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As trade negotiations between the EU and US on a transatlantic trade treaty continue in Brussels this week, the research by European and North American environmental organisations reveals how Canada and the US have been using trade talks to pressure Europe to weaken its climate policy.
Urged on by the oil industry, they have successfully delayed and potentially weakened key EU legislation aimed at reducing greenhouse gas emissions from transport fuels. Despite official denials of having objected to Europe’s proposed regulations, access to documents requests reveal that the US government has sought to weaken a European policy to clean up transport fuels that would effectively curtail the import of tar sands and other dirty fuels into Europe.
In a letter last week 11 members of the US Congress questioned the US Trade Representative about attempts to influence EU climate policy. They expressed concern that the US position could undermine EU efforts to reduce carbon pollution, and made clear that pressuring the EU to alter its Fuel Quality Directive would be inconsistent with the goals of President Obama’s Climate Action Plan.
Other evidence suggests Canada has used threats of WTO action as well as its bilateral trade negotiations to put pressure on the EU to remove all disincentives to imports of tar sands oil – one of the most climate polluting fuels on the planet. The pressure has taken the form of intense lobbying and scaremongering about the alleged damage caused by the EU’s Fuel Quality Directive .
“The sustained attacks by the US and Canada on the European Union’s key legislation on transport fuel emissions seem to be paying off. Europe is again failing to stand up effectively for its own climate policy. The trade agreement with the US is being used as a Trojan horse to bring dirty tar sands imports to Europe’s shores. Clean fuel rules might just be the first EU policy dismantled by this trade deal, even before it is agreed,” said Fabian Flues of Friends of the Earth Europe.
“Tar sands oil is one of the most climate-polluting fuels on the planet. It’s shocking that the U.S. is pushing the EU to weaken its climate rules just as the Obama administration is talking up its commitment to tackle climate disruption. The U.S. is using the trade deal to back the oil industry at the expense of the families and communities already affected by climate disruption,” said Ilana Solomon of the Sierra Club.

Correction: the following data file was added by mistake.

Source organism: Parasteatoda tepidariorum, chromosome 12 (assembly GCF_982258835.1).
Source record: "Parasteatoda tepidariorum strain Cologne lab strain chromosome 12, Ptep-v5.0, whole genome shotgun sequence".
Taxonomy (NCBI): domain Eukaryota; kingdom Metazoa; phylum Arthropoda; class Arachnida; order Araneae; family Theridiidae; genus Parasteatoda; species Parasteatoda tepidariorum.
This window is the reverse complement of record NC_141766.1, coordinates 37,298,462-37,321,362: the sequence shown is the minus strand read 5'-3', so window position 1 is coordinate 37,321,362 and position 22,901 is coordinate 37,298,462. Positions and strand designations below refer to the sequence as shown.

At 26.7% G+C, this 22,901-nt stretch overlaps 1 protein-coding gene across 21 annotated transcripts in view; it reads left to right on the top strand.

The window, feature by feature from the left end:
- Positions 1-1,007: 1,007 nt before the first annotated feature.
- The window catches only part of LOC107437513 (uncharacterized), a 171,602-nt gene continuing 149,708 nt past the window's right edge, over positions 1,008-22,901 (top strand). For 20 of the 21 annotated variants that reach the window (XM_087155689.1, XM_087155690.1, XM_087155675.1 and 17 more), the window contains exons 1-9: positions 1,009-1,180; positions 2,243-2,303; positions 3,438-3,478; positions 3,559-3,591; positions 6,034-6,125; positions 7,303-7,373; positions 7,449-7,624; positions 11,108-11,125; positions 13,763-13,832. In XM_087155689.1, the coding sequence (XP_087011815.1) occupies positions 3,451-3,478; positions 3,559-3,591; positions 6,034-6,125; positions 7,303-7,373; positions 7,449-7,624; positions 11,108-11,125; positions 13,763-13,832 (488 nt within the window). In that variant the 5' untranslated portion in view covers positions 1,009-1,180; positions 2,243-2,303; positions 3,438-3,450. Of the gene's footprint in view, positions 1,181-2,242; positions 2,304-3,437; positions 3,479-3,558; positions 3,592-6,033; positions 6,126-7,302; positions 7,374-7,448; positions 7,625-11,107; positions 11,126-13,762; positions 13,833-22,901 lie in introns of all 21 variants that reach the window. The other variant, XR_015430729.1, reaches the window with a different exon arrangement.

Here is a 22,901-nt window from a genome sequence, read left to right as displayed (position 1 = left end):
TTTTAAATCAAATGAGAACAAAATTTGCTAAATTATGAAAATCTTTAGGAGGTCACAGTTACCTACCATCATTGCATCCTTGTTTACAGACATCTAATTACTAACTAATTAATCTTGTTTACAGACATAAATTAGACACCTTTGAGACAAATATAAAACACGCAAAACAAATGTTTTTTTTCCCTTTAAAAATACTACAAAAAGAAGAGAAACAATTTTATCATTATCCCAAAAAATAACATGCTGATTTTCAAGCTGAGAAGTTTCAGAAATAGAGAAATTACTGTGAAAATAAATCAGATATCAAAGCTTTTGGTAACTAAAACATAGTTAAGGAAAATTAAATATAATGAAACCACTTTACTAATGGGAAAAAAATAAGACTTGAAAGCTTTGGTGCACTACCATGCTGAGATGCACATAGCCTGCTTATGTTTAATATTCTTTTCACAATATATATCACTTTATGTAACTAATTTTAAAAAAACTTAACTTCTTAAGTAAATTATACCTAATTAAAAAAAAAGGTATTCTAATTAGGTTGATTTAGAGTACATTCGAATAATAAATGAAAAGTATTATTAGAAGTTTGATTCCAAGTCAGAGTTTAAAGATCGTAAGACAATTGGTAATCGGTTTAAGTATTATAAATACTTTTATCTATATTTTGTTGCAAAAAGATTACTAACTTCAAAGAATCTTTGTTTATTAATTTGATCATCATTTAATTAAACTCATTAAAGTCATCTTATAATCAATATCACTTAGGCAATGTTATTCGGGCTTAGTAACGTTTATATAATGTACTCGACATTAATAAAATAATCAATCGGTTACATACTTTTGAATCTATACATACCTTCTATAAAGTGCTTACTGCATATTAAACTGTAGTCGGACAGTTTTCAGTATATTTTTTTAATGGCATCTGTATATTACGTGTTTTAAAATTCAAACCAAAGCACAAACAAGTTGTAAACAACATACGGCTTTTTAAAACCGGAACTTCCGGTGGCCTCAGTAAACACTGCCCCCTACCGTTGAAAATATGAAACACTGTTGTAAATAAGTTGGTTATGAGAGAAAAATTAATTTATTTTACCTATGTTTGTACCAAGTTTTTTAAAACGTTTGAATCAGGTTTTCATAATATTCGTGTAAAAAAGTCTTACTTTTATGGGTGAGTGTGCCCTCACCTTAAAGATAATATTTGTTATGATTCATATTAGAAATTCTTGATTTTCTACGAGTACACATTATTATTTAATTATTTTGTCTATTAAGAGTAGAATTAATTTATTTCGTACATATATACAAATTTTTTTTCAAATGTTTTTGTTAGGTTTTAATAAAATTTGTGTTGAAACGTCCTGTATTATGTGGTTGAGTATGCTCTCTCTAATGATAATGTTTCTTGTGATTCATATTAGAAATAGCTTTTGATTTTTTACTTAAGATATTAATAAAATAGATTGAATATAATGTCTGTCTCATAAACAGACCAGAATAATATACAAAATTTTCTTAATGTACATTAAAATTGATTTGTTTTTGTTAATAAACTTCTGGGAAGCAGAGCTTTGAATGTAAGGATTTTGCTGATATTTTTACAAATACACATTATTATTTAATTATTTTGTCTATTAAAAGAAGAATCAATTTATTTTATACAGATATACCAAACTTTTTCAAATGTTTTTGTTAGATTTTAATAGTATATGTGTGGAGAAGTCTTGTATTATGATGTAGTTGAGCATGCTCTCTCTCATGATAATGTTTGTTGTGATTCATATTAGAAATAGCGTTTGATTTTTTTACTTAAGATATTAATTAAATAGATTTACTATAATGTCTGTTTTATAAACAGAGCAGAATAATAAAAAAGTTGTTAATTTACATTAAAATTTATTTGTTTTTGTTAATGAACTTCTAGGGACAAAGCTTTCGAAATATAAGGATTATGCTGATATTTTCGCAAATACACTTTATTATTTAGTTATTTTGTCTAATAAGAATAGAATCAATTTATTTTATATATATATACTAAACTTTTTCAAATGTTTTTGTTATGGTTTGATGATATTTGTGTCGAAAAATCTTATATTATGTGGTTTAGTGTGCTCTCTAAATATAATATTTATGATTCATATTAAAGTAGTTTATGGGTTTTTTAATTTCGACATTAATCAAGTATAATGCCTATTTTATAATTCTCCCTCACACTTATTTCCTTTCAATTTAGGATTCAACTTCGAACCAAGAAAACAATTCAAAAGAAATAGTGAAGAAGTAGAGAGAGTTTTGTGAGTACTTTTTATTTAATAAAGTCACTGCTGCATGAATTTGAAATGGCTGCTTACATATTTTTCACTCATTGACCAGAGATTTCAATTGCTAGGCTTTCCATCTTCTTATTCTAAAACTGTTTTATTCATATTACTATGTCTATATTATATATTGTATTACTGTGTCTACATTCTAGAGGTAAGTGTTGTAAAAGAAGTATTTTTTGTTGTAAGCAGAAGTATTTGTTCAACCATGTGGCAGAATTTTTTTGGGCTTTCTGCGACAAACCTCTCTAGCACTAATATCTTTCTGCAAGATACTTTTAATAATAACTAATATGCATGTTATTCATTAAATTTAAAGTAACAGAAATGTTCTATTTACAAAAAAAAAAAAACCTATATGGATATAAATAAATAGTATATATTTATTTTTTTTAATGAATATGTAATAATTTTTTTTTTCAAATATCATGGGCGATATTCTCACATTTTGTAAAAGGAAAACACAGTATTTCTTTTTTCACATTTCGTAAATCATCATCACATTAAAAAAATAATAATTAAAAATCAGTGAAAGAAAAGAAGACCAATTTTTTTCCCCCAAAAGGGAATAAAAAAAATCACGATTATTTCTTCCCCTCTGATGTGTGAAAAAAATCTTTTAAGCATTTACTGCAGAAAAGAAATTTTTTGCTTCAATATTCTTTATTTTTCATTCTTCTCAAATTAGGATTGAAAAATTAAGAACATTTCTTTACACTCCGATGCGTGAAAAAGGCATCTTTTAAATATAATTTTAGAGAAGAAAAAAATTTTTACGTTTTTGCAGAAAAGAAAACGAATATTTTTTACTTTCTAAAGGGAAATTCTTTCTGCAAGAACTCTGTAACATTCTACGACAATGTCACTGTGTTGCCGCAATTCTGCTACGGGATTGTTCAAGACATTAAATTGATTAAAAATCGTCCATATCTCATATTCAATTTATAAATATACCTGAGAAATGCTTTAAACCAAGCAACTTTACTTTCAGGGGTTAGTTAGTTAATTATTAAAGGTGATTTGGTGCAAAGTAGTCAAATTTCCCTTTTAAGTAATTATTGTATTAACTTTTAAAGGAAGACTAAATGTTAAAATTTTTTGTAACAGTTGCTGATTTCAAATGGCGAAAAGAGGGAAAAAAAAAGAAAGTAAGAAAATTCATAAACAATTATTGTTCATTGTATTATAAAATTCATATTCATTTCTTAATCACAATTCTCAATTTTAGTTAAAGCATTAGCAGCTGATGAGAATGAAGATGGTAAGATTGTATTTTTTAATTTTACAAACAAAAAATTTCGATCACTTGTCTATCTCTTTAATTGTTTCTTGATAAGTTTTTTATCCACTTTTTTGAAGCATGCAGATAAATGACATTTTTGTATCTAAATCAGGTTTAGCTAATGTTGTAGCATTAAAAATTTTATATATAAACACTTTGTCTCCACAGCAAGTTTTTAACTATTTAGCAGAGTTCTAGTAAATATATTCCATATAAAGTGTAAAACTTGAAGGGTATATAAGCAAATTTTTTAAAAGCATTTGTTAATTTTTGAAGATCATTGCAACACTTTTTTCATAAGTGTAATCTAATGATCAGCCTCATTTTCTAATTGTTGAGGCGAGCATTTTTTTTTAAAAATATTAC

The EU is negotiating separate trade agreements with Canada and the US – the Comprehensive Economic and Trade Agreement (CETA) with Canada, and the Transatlantic Trade and Investment Partnership (TTIP) with the US. The proposed trade agreements will impact many aspects of the life of citizens on both sides of Atlantic, including food, energy, consumer goods, and financial services as well as paying compensation for the investment failures of foreign companies.
Yet, they are being held behind closed doors without access for citizens, national parliaments or lawmakers. Leaked documents made public last week show that the EU is seeking to use trade talks with the US to allow for increased imports of US oil and gas which would keep the EU dependent on high levels of fossil fuel imports.
“The Commission always says free trade deals do not undermine the ‘right to regulate’. Fine. But the real issue is they create ‘fright to regulate’, and what is happening to the FQD is a perfect example,” said Jos Dings of Transport & Environment, a member of the European Commission’s TTIP Advisory Group.
“This attack on Europe’s right to regulate its transport fuel market is just one example of how some companies intend to use an EU-US trade deal to dismantle environmental, health and labour protection. The reality is that the few remaining trade barriers between Europe and the US could well be removed without an agreement like TTIP whose economic benefit would be minuscule. A trade deal that works against everyone’s interest to maximise the profits of a handful of corporations makes no sense,” said Juergen Knirsch of Greenpeace.